The voices of Tax Policy Center's researchers and staff
Most American think that the tax rate on capital gains for most taxpayers is 15 percent. But that is far from the whole story. For example, gains from the sale of collectibles, such as art or wine, are taxed at higher rates—though, for taxpayers subject to marginal rates of 28 percent or above, still less than wages or interest are taxed.
Then there are the gains on the sale of stock in a qualifying “small” business (with assets under $50 million). These profits are taxed at 14 percent—only a bit lower than the normal 15 percent rate. And even that advantage all but disappears for those small business owners hit by the Alternative Minimum Tax. For them, the effective capital gains rate is 14.98 percent.
And getting to these “special rates” is no simple feat. When capital gains were taxed at the maximum rate of 28 percent, the “small business” lobby got half of these gains excluded from tax, making the effective rate 14 percent. But when the capital gains rate was reduced to 20 percent and, later, to 15 percent, the rule for small businesses remained unchanged, so they continued to pay 28 percent on half their gains, or 14 percent. To add to the complexity, small businesses operating in an “Empowerment Zone” get to exclude 60 percent of their gain, so their effective rate is only 11.2 percent.
You’d think that if Congress cared at all about tax simplicity, it would just get rid of these exemption rules and treat gains from the sale of these firms just like most other profits. If there are taxpayers in the 10 percent or 15 percent bracket realizing such gains, this change would actually be a tax cut! But Congress never passes up an opportunity to complexify.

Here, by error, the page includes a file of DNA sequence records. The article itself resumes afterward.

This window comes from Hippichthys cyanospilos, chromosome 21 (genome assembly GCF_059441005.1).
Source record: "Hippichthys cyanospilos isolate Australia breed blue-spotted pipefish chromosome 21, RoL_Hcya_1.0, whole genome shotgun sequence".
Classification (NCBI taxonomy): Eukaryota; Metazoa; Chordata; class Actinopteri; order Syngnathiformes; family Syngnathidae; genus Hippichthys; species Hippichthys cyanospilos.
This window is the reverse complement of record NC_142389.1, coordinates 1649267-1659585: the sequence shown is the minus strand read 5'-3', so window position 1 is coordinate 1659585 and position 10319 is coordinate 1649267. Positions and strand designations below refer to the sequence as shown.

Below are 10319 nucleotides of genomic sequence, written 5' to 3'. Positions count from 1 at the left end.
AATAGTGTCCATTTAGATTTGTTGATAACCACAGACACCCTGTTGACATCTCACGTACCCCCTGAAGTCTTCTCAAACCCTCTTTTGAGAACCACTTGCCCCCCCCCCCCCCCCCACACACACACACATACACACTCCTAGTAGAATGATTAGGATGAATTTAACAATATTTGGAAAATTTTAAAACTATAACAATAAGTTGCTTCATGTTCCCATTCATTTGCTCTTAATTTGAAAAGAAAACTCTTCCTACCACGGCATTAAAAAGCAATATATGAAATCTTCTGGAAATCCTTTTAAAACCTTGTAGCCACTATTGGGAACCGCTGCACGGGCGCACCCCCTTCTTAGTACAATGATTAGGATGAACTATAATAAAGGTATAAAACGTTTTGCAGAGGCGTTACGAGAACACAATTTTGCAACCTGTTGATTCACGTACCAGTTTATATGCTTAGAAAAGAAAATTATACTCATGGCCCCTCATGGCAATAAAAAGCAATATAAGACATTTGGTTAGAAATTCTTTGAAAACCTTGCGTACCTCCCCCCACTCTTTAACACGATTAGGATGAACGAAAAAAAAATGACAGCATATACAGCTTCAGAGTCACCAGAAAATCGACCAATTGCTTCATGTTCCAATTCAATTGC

So the new stimulus bill temporarily taxes just 25 percent of the gain from the sale of small business stock issued this year or next... Thus, the new effective rate is one-quarter of the ‘regular” rate-- or 7 percent for those in the 28 percent bracket or higher. (I calculate the minimum tax rate at 8.47 percent but the Committee says it is 12.88 percent-- don’t ask me why). That 7- percent rate is less than one-half of the typical 15 percent, a bit more generous than the ratio when all of this started back in 1991.
So why is it that Congress thinks it’s important to create an additional incentive for this particular investment over the next two years? It certainly does not seem worth all this complexity, including rates that vary with the issue date of the stock... Congress would do better to simplify the multiple rates applied to capital gains rather than adding a new one...
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